Renee Ding's prints based on junk mail and conspiracy theories.
Hannah Chosid used scraps of linoleum to make an assortment of stamps and create a series of one-of-a-kind relief prints. Imagery alludes to germs and hands reaching for one another amid social distancing.
Hannah Chosid's at-home printmaking workspace.
Brooke Huizenga makes a screen print using a hand-cut stencil with a furry observer.
Student Brooke Huizenga's beehive print (front).
Student Brooke Huizenga's beehive print (back).

Renee Ding, a student in Millman’s class, created monoprints using pochoir—a unique impression of an image made from reprintable plates and stencils which focused on conspiracy theories surrounding the coronavirus. 

“I felt like some of the most bizarre explanations for the coronavirus emerged during my time in this class—one of them being that 5G towers and networks spread COVID-19,” said Ding. “Through the mail art project, I wanted to poke fun at the idea of these kinds of silly conspiracies, and approach the current dilemma in a light-hearted manner.”

Another student, Hannah Chosid, focused on creating hand-shaped relief prints that touched on themes of social distancing through the mail. 

Learning how to be an artist

Without an in-person critique, Millman and her class rethought how an online critique would work.  

“One of the students in the classes suggested we keep the mystery alive and not do an online critique,” said Millman. 

Instead of one often awkward, difficult Zoom critique, as Millman recalls, students critiqued works as they received them in the mail. The only way they would rely upon photos would be if their art got lost or delayed in the mail by the exam date, set for April 15.

According to Millman, instead of having a virtual session of critique, students garnered a new method of observation as envelopes continued to arrive throughout their final week.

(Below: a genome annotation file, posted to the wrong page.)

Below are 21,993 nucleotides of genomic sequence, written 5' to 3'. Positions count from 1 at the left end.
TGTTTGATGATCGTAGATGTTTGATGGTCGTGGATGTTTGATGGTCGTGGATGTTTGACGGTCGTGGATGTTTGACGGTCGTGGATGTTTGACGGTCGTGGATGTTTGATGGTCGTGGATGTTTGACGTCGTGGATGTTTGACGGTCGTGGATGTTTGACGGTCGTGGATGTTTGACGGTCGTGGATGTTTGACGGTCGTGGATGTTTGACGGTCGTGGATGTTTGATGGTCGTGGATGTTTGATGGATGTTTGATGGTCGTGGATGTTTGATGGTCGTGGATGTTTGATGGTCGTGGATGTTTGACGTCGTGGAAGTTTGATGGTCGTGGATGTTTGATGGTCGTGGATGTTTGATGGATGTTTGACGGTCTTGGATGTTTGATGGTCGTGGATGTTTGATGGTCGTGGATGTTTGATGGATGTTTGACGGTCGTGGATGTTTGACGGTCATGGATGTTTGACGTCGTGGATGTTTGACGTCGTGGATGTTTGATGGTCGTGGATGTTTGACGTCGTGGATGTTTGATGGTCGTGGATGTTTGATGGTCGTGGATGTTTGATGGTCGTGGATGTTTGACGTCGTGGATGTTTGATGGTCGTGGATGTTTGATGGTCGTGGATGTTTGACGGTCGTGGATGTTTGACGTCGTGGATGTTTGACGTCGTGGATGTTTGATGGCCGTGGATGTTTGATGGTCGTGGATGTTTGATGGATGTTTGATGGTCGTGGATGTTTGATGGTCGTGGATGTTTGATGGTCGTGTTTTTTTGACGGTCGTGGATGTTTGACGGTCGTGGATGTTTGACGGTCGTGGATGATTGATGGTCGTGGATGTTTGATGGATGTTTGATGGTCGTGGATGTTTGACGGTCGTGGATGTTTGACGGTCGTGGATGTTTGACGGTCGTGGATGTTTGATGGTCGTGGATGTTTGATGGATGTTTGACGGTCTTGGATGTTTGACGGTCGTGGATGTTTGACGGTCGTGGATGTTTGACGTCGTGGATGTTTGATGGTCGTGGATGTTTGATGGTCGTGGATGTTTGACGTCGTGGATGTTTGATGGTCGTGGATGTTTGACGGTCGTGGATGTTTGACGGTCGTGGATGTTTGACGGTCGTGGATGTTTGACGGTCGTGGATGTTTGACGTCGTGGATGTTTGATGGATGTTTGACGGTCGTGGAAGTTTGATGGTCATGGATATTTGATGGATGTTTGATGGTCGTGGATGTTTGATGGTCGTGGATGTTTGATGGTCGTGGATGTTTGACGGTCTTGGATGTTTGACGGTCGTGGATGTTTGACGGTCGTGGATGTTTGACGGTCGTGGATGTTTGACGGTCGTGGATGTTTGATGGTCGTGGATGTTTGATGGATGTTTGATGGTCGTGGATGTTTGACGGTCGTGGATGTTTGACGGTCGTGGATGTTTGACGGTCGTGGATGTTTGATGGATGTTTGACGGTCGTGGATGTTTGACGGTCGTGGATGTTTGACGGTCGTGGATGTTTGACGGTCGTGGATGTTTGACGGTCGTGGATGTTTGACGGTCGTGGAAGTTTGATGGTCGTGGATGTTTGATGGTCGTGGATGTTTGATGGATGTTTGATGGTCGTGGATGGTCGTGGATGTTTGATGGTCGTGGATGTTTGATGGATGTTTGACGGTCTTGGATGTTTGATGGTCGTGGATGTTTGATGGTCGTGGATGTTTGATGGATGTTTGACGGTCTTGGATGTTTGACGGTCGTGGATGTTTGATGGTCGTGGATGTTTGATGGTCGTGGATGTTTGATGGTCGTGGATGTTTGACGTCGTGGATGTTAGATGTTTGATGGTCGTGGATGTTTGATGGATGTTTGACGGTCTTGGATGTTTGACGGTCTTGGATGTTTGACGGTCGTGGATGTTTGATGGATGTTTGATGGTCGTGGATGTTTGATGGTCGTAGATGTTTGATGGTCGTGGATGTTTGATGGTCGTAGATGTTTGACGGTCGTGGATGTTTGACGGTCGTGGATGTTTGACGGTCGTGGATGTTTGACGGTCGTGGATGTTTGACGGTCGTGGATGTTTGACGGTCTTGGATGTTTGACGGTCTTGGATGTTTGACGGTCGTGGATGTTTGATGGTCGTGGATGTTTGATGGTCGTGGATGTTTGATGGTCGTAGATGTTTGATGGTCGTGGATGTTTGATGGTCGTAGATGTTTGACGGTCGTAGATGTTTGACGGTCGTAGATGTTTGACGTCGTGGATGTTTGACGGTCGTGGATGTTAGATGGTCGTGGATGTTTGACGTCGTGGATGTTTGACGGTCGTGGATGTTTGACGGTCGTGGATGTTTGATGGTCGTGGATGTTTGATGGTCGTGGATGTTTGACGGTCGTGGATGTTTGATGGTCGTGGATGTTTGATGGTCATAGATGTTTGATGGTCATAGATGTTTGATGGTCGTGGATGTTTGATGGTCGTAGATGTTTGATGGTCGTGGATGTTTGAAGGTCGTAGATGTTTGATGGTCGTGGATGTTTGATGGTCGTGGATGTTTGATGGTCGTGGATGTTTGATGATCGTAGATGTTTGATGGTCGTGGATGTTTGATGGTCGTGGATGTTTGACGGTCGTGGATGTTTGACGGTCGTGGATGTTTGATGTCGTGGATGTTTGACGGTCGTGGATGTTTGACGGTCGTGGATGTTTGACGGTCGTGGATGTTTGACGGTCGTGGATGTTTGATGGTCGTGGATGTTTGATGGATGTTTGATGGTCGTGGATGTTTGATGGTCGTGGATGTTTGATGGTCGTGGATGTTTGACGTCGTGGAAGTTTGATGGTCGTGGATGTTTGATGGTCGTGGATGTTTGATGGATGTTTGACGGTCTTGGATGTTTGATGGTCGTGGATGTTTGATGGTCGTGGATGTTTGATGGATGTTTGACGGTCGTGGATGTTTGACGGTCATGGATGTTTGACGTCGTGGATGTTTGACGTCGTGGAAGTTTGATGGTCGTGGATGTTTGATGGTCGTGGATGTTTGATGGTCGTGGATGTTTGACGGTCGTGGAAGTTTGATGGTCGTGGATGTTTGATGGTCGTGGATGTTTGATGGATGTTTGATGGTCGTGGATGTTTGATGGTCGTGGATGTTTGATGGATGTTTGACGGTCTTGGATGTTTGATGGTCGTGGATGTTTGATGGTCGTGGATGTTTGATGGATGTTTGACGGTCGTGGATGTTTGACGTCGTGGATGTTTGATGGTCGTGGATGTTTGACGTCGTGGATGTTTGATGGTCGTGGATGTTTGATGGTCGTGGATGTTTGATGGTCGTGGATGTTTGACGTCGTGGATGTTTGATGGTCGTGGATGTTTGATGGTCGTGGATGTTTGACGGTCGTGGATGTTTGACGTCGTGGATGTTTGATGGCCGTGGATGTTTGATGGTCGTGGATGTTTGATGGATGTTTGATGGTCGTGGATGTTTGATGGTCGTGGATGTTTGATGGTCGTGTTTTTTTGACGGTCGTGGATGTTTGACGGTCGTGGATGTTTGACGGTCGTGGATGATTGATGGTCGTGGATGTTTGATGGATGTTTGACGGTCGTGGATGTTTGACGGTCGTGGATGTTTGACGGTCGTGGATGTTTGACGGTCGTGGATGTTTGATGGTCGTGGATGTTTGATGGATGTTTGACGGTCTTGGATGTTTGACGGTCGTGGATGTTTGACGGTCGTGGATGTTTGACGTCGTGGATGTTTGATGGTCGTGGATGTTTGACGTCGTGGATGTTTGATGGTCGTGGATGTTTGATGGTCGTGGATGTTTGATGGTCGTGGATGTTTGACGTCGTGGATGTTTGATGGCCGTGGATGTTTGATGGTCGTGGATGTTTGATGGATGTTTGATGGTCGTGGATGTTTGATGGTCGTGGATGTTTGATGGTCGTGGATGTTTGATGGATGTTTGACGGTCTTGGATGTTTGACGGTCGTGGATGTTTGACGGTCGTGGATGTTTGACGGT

“I think mailing made the print exchange more enjoyable and exciting than if it had been conducted in person—I found myself checking the mail daily in anticipation for the arrival of my peers’ prints,” said Ding. 

Prints made by the class. Clockwise starting upper left: Annie Schechter, Sarah Milliken, Maria LoCicero, Hannah Chosid, and Julie Hagopian.

While COVID-19 shutdowns made mail difficult to track and harder to receive, challenges persisted while conducting an online art class, but benefits still remained. 

“Students missed out on pursuing more advanced techniques that they would have been learning,” said Millman. “But I think that in some ways they ended the course maybe not so much as an advanced printmaker, but as a more advanced artist, since artists are always having to make do with what they have.” 

Students echoed these sentiments—Chosid recalled having fewer materials to work with at home, but found herself being more sustainable and resourceful. 

“I came to appreciate that you can make pretty good art using few resources,” she said. “In class, Toby stressed sustainability often. Of course, it’s nice to have access to a studio full of different colors of ink, a printing press, and lots of carving tools of different sizes, but I was proud of the work that I was able to produce with just two colors of ink and the scraps of linoleum that I had leftover from my last project.” 

While Millman did not intend to center her printmaking class around mail art, in the end, students gained skills they may not have in the classroom. 

“They learned how to troubleshoot on their own, to be creative under pressure, and do a lot with a little—I’m really proud of their work.”

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U-M Residential College